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The Rosette Nebula like you never saw it!

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posted on Feb, 14 2012 @ 02:48 AM
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The Rosette Nebula is not the only cosmic cloud of gas and dust to evoke the imagery of flowers -- but it is the most famous. At the edge of a large molecular cloud in Monoceros, some 5,000 light years away, the petals of this rose are actually a stellar nursery whose lovely, symmetric shape is sculpted by the winds and radiation from its central cluster of hot young stars.
The stars in the energetic cluster, cataloged as NGC 2244, are only a few million years old, while the central cavity in the Rosette Nebula, cataloged as NGC 2237, is about 50 light-years in diameter. The nebula can be seen firsthand with a small telescope toward the constellation of the Unicorn (Monoceros).




Source: APOD

Incredible how, even if the red color is proeminent, colors can varie for a same interstellar object!

Blue/Turquoise:



Green/Red:



Yellow/Brown:



Purple:



Google Patchwork:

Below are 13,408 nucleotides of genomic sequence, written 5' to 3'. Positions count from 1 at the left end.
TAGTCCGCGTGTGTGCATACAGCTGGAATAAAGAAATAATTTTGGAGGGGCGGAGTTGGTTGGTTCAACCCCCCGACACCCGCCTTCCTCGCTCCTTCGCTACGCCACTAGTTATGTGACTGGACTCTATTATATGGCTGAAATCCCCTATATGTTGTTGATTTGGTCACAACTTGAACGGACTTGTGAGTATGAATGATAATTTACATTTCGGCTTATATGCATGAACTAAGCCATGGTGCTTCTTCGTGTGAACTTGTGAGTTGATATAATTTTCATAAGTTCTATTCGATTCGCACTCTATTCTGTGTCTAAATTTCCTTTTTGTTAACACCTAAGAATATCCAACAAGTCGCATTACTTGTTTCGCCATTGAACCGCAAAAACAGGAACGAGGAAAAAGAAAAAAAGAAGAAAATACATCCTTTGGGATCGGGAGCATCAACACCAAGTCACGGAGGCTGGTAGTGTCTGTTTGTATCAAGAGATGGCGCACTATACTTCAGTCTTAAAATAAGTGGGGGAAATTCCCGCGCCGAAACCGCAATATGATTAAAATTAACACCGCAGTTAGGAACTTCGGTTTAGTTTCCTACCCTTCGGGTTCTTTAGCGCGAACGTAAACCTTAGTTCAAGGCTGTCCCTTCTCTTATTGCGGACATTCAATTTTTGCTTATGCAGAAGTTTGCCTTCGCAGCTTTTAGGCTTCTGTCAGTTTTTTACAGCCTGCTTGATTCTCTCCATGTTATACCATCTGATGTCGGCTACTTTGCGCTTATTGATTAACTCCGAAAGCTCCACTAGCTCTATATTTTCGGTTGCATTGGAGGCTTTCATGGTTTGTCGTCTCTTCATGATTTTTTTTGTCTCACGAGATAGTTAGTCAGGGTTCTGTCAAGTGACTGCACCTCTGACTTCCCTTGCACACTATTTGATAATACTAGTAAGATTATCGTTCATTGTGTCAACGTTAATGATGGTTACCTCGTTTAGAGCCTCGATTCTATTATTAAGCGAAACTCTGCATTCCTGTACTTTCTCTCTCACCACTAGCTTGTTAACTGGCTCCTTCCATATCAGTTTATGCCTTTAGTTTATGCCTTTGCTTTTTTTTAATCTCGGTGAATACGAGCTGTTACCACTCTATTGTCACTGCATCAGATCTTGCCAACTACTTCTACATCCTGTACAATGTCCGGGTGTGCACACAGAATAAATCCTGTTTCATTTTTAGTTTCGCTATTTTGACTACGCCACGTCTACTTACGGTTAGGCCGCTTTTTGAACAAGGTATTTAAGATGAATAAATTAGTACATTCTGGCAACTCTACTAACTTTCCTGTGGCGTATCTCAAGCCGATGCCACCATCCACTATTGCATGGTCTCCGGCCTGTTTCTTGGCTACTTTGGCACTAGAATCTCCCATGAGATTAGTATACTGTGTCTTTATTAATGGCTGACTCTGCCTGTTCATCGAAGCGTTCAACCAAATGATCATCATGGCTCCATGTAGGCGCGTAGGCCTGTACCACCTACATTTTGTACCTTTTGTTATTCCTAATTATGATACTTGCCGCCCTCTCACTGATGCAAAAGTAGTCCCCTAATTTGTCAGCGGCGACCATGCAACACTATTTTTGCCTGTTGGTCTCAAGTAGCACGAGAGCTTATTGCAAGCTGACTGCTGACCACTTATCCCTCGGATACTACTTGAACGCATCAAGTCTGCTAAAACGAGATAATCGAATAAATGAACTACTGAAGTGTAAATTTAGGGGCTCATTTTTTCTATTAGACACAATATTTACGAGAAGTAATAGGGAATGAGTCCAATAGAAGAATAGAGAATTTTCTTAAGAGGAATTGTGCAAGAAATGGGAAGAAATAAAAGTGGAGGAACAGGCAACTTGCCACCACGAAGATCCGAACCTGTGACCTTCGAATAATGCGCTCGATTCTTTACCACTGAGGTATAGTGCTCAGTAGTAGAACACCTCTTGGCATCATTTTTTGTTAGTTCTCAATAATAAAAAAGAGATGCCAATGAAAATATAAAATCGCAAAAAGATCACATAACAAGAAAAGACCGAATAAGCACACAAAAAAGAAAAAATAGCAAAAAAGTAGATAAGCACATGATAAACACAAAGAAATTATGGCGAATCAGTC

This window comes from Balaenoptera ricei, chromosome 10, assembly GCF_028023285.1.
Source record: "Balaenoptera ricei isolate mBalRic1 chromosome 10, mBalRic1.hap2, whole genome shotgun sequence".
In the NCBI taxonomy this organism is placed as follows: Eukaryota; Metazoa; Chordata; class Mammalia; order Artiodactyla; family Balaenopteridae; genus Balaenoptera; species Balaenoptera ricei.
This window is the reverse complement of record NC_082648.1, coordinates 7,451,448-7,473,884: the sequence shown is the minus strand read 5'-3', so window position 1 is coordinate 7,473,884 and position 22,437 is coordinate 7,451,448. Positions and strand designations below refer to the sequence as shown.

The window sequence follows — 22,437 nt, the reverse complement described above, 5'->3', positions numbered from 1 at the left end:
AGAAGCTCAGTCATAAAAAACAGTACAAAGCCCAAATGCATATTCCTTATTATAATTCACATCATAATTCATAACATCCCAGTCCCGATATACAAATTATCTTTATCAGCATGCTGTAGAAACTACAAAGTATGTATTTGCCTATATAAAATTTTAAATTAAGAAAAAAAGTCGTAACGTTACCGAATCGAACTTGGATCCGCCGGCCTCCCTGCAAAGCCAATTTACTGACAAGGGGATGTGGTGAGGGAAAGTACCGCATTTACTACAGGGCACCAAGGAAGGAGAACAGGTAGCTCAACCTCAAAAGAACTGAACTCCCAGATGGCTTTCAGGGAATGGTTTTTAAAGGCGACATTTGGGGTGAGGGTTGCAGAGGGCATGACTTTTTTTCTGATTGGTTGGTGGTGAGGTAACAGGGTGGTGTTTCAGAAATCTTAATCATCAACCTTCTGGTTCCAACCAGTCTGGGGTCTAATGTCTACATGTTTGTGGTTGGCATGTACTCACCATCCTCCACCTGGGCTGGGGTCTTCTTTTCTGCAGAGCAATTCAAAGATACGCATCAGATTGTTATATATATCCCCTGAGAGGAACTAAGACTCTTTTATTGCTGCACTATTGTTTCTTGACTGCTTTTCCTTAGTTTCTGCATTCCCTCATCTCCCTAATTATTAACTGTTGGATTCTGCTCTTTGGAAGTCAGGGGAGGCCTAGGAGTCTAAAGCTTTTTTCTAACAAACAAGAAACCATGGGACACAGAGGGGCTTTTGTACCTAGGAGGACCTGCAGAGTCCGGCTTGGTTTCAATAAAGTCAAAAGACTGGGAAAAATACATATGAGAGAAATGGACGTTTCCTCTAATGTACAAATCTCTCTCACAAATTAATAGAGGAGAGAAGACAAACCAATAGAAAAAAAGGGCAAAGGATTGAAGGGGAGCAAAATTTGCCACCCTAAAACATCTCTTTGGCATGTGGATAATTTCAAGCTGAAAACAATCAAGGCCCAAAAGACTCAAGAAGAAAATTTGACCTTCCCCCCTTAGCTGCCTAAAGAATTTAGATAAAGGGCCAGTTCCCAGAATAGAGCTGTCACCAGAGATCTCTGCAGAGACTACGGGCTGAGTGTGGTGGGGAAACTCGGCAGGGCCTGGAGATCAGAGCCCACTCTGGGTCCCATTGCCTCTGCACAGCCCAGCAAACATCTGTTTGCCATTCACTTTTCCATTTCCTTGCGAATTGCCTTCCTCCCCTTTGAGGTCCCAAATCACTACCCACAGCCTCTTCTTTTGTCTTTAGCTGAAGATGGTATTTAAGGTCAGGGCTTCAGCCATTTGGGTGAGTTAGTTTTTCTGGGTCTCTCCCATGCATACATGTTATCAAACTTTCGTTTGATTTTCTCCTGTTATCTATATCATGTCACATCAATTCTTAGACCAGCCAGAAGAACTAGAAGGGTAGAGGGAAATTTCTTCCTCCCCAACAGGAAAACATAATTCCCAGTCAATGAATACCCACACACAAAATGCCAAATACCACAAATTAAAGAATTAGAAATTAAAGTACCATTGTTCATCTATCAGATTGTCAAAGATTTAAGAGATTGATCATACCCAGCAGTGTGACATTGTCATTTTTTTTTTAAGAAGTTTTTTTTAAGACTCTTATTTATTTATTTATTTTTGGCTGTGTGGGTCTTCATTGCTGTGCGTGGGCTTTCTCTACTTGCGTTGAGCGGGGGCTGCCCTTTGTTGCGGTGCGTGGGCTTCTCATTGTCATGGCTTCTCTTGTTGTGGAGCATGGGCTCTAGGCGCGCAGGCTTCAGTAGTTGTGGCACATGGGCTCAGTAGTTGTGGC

Beautiful isn't it?




posted on Feb, 14 2012 @ 02:49 AM
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Magnificent,theres really not a lot more i can say
S&F



posted on Feb, 14 2012 @ 02:55 AM
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Wow.


Beautiful!!!

s&f!



posted on Feb, 14 2012 @ 03:07 AM
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If there is anyone who canot appreciate these pics please let me know, id like to hear what you have to say.


AWESOME!!!
edit on 14-2-2012 by BULLETINYOURHEAD because: (no reason given)



posted on Feb, 14 2012 @ 03:33 AM
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Rosette?`In Germany it means the hole from the butt

edit on 14-2-2012 by Anunaki2012 because: (no reason given)



posted on Feb, 14 2012 @ 04:44 PM
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Originally posted by elevenaugust


Purple:





If you look in the middle of the last pic you posted it looks like there is a dragon or a griffin.
Pretty frickin sweet!!!

Can anyone else see what Im talkin about?



posted on Feb, 14 2012 @ 05:16 PM